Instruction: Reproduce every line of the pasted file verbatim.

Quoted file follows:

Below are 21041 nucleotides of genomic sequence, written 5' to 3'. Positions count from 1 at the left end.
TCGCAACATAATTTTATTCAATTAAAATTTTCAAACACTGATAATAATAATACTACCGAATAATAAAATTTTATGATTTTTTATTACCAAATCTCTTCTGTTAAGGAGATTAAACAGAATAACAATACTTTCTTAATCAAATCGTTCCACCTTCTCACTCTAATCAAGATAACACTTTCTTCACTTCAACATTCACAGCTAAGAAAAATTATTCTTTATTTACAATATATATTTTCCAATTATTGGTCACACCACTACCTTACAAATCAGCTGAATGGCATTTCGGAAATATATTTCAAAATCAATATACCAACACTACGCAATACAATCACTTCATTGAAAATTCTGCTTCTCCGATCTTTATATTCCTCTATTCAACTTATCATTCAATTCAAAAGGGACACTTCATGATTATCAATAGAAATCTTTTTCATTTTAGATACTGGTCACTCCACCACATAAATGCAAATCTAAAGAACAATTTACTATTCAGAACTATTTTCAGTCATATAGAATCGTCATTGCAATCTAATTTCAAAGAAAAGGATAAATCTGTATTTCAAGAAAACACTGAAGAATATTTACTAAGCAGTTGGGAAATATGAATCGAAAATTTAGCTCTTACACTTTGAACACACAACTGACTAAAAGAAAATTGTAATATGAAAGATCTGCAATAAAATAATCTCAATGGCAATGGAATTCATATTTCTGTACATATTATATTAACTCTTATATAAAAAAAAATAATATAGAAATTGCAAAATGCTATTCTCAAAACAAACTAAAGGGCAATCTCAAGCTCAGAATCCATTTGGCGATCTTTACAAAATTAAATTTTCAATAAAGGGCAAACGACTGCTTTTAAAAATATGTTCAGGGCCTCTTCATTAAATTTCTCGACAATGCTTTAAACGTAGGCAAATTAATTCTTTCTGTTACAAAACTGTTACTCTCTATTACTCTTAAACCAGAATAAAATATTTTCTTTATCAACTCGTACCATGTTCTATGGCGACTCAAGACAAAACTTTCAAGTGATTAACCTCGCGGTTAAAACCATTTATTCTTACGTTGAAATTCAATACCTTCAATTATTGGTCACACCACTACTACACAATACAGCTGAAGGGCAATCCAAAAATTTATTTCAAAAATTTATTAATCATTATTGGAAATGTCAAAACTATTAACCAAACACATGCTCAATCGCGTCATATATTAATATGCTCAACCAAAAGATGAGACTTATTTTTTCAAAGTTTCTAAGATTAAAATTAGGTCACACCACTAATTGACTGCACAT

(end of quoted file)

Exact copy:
Below are 21041 nucleotides of genomic sequence, written 5' to 3'. Positions count from 1 at the left end.
TCGCAACATAATTTTATTCAATTAAAATTTTCAAACACTGATAATAATAATACTACCGAATAATAAAATTTTATGATTTTTTATTACCAAATCTCTTCTGTTAAGGAGATTAAACAGAATAACAATACTTTCTTAATCAAATCGTTCCACCTTCTCACTCTAATCAAGATAACACTTTCTTCACTTCAACATTCACAGCTAAGAAAAATTATTCTTTATTTACAATATATATTTTCCAATTATTGGTCACACCACTACCTTACAAATCAGCTGAATGGCATTTCGGAAATATATTTCAAAATCAATATACCAACACTACGCAATACAATCACTTCATTGAAAATTCTGCTTCTCCGATCTTTATATTCCTCTATTCAACTTATCATTCAATTCAAAAGGGACACTTCATGATTATCAATAGAAATCTTTTTCATTTTAGATACTGGTCACTCCACCACATAAATGCAAATCTAAAGAACAATTTACTATTCAGAACTATTTTCAGTCATATAGAATCGTCATTGCAATCTAATTTCAAAGAAAAGGATAAATCTGTATTTCAAGAAAACACTGAAGAATATTTACTAAGCAGTTGGGAAATATGAATCGAAAATTTAGCTCTTACACTTTGAACACACAACTGACTAAAAGAAAATTGTAATATGAAAGATCTGCAATAAAATAATCTCAATGGCAATGGAATTCATATTTCTGTACATATTATATTAACTCTTATATAAAAAAAAATAATATAGAAATTGCAAAATGCTATTCTCAAAACAAACTAAAGGGCAATCTCAAGCTCAGAATCCATTTGGCGATCTTTACAAAATTAAATTTTCAATAAAGGGCAAACGACTGCTTTTAAAAATATGTTCAGGGCCTCTTCATTAAATTTCTCGACAATGCTTTAAACGTAGGCAAATTAATTCTTTCTGTTACAAAACTGTTACTCTCTATTACTCTTAAACCAGAATAAAATATTTTCTTTATCAACTCGTACCATGTTCTATGGCGACTCAAGACAAAACTTTCAAGTGATTAACCTCGCGGTTAAAACCATTTATTCTTACGTTGAAATTCAATACCTTCAATTATTGGTCACACCACTACTACACAATACAGCTGAAGGGCAATCCAAAAATTTATTTCAAAAATTTATTAATCATTATTGGAAATGTCAAAACTATTAACCAAACACATGCTCAATCGCGTCATATATTAATATGCTCAACCAAAAGATGAGACTTATTTTTTCAAAGTTTCTAAGATTAAAATTAGGTCACACCACTAATTGACTGCACAT